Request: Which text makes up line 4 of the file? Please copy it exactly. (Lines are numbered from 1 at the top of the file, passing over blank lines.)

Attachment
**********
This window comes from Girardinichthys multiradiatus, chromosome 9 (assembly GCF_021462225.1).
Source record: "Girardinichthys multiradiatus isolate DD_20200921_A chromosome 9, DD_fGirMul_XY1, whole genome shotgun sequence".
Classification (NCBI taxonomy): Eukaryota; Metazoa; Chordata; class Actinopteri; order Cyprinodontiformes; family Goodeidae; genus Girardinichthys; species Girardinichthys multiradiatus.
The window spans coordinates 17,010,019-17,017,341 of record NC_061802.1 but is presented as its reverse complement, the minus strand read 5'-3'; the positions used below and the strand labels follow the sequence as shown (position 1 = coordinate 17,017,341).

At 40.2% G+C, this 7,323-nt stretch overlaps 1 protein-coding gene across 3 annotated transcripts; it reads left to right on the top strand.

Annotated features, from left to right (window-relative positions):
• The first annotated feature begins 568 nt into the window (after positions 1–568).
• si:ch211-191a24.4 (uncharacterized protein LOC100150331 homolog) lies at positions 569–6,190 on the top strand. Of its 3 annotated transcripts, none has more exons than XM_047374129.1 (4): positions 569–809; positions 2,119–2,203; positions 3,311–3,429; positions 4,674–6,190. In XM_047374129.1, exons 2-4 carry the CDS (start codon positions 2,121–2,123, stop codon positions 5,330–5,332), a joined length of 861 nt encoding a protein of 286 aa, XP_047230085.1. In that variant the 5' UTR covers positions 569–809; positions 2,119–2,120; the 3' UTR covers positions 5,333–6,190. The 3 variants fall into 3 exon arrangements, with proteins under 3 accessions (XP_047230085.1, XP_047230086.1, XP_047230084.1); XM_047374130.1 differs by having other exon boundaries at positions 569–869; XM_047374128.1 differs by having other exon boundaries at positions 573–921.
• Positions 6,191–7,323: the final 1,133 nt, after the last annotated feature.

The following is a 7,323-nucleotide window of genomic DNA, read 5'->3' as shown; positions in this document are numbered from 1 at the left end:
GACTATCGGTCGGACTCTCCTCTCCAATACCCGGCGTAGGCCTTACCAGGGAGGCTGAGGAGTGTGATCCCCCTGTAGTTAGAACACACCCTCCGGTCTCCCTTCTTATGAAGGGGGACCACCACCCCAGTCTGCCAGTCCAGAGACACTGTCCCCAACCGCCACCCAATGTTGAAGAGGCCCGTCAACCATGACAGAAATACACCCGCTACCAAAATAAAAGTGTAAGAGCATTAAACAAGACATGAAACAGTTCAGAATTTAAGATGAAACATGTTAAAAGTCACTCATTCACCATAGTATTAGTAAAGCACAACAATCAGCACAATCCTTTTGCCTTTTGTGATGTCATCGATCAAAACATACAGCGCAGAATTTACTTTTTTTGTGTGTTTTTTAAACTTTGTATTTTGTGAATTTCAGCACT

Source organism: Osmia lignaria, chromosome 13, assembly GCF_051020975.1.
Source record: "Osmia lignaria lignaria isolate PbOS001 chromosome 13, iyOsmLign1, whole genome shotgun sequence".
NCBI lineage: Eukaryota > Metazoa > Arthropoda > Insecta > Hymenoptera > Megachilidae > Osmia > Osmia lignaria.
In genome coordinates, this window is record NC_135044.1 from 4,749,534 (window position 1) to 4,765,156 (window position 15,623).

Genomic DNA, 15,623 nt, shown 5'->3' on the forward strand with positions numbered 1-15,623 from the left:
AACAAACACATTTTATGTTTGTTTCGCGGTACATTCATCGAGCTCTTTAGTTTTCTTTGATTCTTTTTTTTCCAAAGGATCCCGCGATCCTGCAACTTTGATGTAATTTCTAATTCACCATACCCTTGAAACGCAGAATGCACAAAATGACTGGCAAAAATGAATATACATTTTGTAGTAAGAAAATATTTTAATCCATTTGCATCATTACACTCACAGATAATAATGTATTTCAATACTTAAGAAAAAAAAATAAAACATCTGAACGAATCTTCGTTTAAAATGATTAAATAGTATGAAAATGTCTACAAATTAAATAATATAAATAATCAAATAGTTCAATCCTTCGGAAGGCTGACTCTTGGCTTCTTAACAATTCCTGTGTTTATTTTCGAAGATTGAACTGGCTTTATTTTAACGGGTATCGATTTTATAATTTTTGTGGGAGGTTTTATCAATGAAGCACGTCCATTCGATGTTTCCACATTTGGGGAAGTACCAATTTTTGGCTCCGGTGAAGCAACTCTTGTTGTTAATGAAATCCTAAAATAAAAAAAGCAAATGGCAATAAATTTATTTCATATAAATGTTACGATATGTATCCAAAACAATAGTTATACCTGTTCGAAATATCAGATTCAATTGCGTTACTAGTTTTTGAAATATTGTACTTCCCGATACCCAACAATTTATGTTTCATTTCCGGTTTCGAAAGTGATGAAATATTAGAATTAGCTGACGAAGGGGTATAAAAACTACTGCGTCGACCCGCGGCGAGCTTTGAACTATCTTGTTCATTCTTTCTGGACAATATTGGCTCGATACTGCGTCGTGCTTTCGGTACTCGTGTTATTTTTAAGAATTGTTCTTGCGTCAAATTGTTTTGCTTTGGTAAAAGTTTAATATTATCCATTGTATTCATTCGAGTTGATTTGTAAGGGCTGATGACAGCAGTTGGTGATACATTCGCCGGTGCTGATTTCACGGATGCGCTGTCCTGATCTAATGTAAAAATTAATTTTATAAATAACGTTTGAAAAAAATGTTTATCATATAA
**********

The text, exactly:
The window spans coordinates 17,010,019-17,017,341 of record NC_061802.1 but is presented as its reverse complement, the minus strand read 5'-3'; the positions used below and the strand labels follow the sequence as shown (position 1 = coordinate 17,017,341).